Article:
Is lack of compulsion a problem?

6 July 2018
| By Industry |
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Does the lack of compulsion around the insurance inside superannuation Code of Conduct mean it lacks teeth? Most participants in the Super Review roundtable believe it does.

The roundtable panelists:

Mike Taylor (MT) – Managing Editor, Super Review

Bill Butler (BB) - SuperRatings

Stephen Pratt (SP) – GM, Operations, Prime Super

Anthony Clough (AC) – Head of Corporate Trusts, AIA Australia

Paul Watson (PW) – Principal, Watson Berrill Lawyers

Adam Gee (AG) – Superannuation partner, KPMG

Jenni Baxter (JB) – Rice Warner

Franco Crapis (FC) – Head of Life Product Pricing & Strategy, CommInsure

MT: Should the Code of Conduct applying to insurance inside superannuation been made compulsory? Personally, I think it lacks gravitas without compulsion. 
 
BB: What do you mean by compulsion?
 
MT: That as a fund you need to sign up to the -
 
BB: What happens if you don’t?
 
MT: That there should be some sort of sanction, but I don’t know how you sanction anybody unless you have got the power of a regulator.
 
PW So, you can force a trustee to follow the code even if it conflicts with their duties under [SIS Act], or the general trustee’s duties.
 
MT: Well, you raise an important issue in saying that, but that is part of the debate. Should it have been compulsory, and so Paul, as a lawyer, should it have been?
 
PW: I think it should be. I think that the code should be compulsory, and I had heard that there were some concerns in industry that signing up to the code could – there might be difficulties in having people able to be compelled to do things, which is contradictory to their obligations under Section 58 of the SIS Act.
 
But, I mean, the government can simply amend the SIS Act, because they will do that in respect – currently, it has the SCT [Superannuation Complaints Tribunal] in there and is able to direct a trustee. Presumably, that will change to the Australian Financial Complaints Authority. 
 
The other thing that the code needs is a code administrator. The Life Code has a Life Code compliance committee, and there has to be oversight of the code. I think the code has to be compulsory. It also needs oversight, and I think it has to have powers of sanction, even if it is simply having an independent body naming and shaming. That will improve behaviour. Super funds won’t want to be named and shamed. But, really, without that – it is not much, but it seems a pretty simple amendment to just simply amend Section 58 so that it includes the code administrator as someone who is able to do it.
 
SP: It is a bit different to the Life Code, though. The Life Code applies to the life insurers, and that can be administered through their industry body, but this code applies to trustees not the insurers.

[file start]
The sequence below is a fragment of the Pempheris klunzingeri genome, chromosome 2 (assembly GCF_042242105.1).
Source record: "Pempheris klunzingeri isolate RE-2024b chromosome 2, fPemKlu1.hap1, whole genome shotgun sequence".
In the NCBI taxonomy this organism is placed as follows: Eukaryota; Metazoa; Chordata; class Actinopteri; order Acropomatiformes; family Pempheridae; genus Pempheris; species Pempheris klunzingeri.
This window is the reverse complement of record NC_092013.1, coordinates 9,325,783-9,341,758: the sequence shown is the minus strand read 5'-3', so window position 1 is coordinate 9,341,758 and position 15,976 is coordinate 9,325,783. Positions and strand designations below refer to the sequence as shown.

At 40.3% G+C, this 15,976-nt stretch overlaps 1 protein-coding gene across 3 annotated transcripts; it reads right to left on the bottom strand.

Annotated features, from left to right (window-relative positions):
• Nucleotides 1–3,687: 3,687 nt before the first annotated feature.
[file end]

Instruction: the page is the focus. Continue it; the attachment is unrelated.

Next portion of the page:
BB: The Life Code applies to life insurance, not super funds. The Insurance Code applies to super fund trustees rather than the insurers, so there isn’t really an established way of mandating a compulsory code.
 
MT: Adam, do you see it as a problem? You are obviously seeing it from the point of view of a consultant, but you also see where the minister is coming from on it. Do you see the lack of compulsion as being a real problem for the industry or something that can be overcome?
 
AC: In hindsight, I think the ISWG will probably look back and will say that we should have mandated it. I think that my view is that if we had done that, the minister may have given us more time to implement the code.
 
The challenge, I think, though, with mandating it is, somewhat to Bill’s point, is that some funds will really struggle to comply with certain aspects of the code around that one per cent premium cap, and if we mandate that funds have to comply then the challenge will be for some of those in higher risk membership classes, categories, how are they going to get reasonable levels of cover? But, in hindsight, I think it would have been better if we had mandated the code somehow, if we could find a legislative instrument to do it.
 
MT: Stephen?
 
SP: I suppose, our view was that we weren’t keen to comply with everything that was in the code. There are sections that we thought weren’t in our member’s best interests, and we were contemplating how we would deal with that. I suppose if you want a code to have some sort of impact, I suspect it really does need to be compulsory, and I don’t see how you can avoid that. I mean, to send it out there and say that it is voluntary, well, it doesn’t really deliver anything to the industry and all it has really done for us is allow the government to tell us what we are going to do. So, I think probably we should have made it – we probably should have said that it would need to be compulsory, and we should have just - as a fund, then, it would have been up to us to manage how we best manage that as far as our members are concerned. Hindsight.
 
MT: Frank, have you got any thoughts on it, in hindsight?
 
FC: Well, it is different for us as an insurer. But, yes, directionally, we support Insurance in Super Code.
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